China’s timely White Paper on Xinjiang

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Sultan M Hali

THE Xinjiang Uighur Autonomous Region of China has been a target of western propaganda far too long with baseless accusations. Now the Chinese Government has formally issued a White Paper, which is not only timely, but allays all doubts regarding the accusations against the Government of suppressing the Uighurs. The White Paper declares that China is a unified multi-ethnic country, and the various ethnic groups in Xinjiang have long been part of the Chinese nation. Throughout its long history, Xinjiang’s development has been closely related to that of China. However, in more recent times, hostile forces in and outside China, especially separatists, religious extremists and terrorists, have tried to split China and break it apart by distorting history and facts. They deny the fact that Xinjiang has been a part of China’s territory where various ethnic groups have lived together, many cultures have communicated with each other, and different religions have coexisted since ancient times. They call Xinjiang “East Turkistan” and clamour for independence. They attempt to separate ethnic groups in Xinjiang from the Chinese nation and ethnic cultures in the region from the diverse but integrated Chinese culture.
History cannot be tampered with and facts are indisputable. Xinjiang has long been an inseparable part of Chinese territory; never has it been the so-called East Turkistan. The Uighur ethnic group came into being through a long process of migration and integration; it is part of the Chinese nation. In Xinjiang, different cultures and religions coexist, and ethnic cultures have been fostered and developed in the embrace of the Chinese civilization. Islam is neither an indigenous nor the sole belief system of the Uygur people. It has taken root in the Chinese culture and developed soundly in China. In 1949, the People’s Republic of China (PRC) was founded, and Xinjiang was liberated peacefully. In 1955, the Xinjiang Uighur Autonomous Region was established. Under the leadership of the Communist Party of China, all ethnic groups in Xinjiang united and worked with other groups across the country, opening a period of unprecedented prosperity for the region.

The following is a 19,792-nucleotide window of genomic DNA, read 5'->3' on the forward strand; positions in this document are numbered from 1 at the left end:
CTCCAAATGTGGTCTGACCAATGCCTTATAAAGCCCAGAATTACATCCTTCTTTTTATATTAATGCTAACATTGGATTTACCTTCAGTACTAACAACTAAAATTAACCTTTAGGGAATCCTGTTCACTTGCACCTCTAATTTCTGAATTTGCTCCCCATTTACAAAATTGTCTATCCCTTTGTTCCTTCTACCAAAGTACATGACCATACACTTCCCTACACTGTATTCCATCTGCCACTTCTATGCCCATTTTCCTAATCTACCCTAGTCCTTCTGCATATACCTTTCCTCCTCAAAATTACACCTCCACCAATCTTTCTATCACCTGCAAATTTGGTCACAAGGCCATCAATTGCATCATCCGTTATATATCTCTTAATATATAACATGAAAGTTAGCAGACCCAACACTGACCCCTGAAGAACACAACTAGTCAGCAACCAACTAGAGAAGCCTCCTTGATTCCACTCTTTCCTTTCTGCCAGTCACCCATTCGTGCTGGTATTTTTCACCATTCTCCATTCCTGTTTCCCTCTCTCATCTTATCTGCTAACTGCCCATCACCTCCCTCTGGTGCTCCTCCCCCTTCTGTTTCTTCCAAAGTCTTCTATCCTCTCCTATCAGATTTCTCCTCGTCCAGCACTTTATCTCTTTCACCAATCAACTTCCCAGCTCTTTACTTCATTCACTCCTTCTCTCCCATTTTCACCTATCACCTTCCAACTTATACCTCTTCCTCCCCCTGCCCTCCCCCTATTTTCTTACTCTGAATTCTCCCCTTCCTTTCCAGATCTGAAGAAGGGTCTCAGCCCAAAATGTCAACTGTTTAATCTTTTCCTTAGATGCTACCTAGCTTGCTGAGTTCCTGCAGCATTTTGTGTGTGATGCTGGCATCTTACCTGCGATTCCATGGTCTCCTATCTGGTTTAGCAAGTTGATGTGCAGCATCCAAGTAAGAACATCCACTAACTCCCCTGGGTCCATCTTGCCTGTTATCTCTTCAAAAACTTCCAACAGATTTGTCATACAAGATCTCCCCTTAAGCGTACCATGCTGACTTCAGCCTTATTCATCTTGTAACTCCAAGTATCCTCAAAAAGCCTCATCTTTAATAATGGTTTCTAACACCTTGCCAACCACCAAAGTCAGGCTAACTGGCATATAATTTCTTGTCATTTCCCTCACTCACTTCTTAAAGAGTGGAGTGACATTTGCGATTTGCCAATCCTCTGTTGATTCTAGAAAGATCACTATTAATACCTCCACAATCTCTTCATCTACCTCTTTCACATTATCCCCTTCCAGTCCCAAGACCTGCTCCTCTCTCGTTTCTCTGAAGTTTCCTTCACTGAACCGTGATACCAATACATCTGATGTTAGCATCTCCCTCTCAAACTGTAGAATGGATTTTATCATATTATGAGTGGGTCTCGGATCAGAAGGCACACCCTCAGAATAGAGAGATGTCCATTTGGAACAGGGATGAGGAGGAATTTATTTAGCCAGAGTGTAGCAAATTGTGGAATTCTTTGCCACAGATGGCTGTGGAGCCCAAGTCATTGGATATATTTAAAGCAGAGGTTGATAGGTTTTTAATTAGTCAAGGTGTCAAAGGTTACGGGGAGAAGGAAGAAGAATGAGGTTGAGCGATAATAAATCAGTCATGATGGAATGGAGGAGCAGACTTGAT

The ethnic cultures in Xinjiang always have their roots in the fertile soil of Chinese civilization and make up an inseparable part of Chinese culture. Well before Islamic culture spread into Xinjiang, all ethnic cultures in the region, including the Uighur culture, had prospered in the fertile soil of China’s civilization. It was not until the turn of the 9th and 10th centuries, when Islam spread into the region, that the Islamic culture of the Arab civilization – which dates back to the 7th century – began to exert an influence on ethnic cultures in Xinjiang. China has long been a multi-religious country. In addition to several major religions that are structured in accordance with strict religious norms, a variety of folk beliefs are also popular in China. Among these, Taoism and local folk beliefs are native to China, while all other religions were introduced from foreign countries. The history of Xinjiang shows that multiple religions have long coexisted there, with one or two predominant. The region’s religious structure is characterized by blending and coexistence.